In this section
Gross motor skills are
large movements such as walking, running and crawling. A child's
ability to perform motor skills depends on several things including
muscle strength, coordination and flexibility. After a brain
injury, brain signals may change. This can affect a child's ability
to use their muscles properly. There are several health
professionals who can work together to help your child use these
muscles better to regain their gross motor skills.
Gross motor skills are
large movements of the body that use large muscles to produce
coordinated movements, for example walking, running, sitting,
throwing and crawling. Children learn new gross motor skills by
practising them until the skill is mastered.
The effects may be seen in a
number of ways, including:
A child's ability to
perform motor skills depends on several things including muscle
strength, coordination and flexibility. Children who have had a
brain injury can have long term difficulties with gross motor
Your child may need to
continue practicing or re-learning gross motor skills in the years
after their brain injury. Changes to their control of muscles and
movement after a brain injury can cause changes, such as shortening, in soft tissues including muscles. These changes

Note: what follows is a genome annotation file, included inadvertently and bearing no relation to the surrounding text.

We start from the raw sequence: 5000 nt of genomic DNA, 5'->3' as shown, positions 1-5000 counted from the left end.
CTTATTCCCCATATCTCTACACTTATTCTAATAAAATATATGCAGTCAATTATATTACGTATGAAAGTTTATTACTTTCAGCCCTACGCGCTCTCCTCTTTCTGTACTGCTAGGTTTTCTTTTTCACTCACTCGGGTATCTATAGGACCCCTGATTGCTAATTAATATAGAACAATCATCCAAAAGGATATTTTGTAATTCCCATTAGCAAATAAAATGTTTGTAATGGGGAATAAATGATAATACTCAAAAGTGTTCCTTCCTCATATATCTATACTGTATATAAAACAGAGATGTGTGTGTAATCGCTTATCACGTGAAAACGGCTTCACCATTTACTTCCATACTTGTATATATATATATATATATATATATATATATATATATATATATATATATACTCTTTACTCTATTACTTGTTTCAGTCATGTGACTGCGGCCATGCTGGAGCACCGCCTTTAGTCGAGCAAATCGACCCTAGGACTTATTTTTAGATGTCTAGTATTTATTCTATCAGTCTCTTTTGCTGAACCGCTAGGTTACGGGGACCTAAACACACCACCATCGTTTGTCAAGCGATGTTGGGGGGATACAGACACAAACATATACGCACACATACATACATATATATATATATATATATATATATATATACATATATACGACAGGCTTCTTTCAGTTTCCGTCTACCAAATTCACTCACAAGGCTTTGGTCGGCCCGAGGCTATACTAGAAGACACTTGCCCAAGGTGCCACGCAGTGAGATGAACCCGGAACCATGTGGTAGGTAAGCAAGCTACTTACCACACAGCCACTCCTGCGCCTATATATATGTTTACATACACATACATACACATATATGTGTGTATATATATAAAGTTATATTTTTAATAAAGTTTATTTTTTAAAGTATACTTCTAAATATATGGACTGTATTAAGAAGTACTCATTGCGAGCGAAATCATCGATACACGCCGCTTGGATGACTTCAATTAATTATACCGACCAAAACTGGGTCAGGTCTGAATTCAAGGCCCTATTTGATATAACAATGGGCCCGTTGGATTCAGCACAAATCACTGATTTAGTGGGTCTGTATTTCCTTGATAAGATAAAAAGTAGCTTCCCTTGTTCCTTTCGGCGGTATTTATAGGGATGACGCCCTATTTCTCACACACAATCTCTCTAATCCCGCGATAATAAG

may affect your child's ability to learn or perform gross
motor skills in the following ways:
Developed by The Royal Children's
Hospital Paediatric Rehabilitation Service based on information from the Brain
Injury Service at Westmead Children’s Hospital. We acknowledge the input of RCH
consumers and carers.
Reviewed September 2020.
Kids Health Info is supported by
The Royal Children’s Hospital Foundation. To donate, visit www.rchfoundation.org.au.
This information is intended to support, not replace, discussion with your doctor or healthcare professionals. The authors of these consumer health information handouts have made a considerable effort to ensure the information is accurate, up to date and easy to understand. The Royal Children's Hospital Melbourne accepts no responsibility for any inaccuracies, information perceived as misleading, or the success of any treatment regimen detailed in these handouts. Information contained in the handouts is updated regularly and therefore you should always check you are referring to the most recent version of the handout. The onus is on you, the user, to ensure that you have downloaded the most up-to-date version of a consumer health information handout.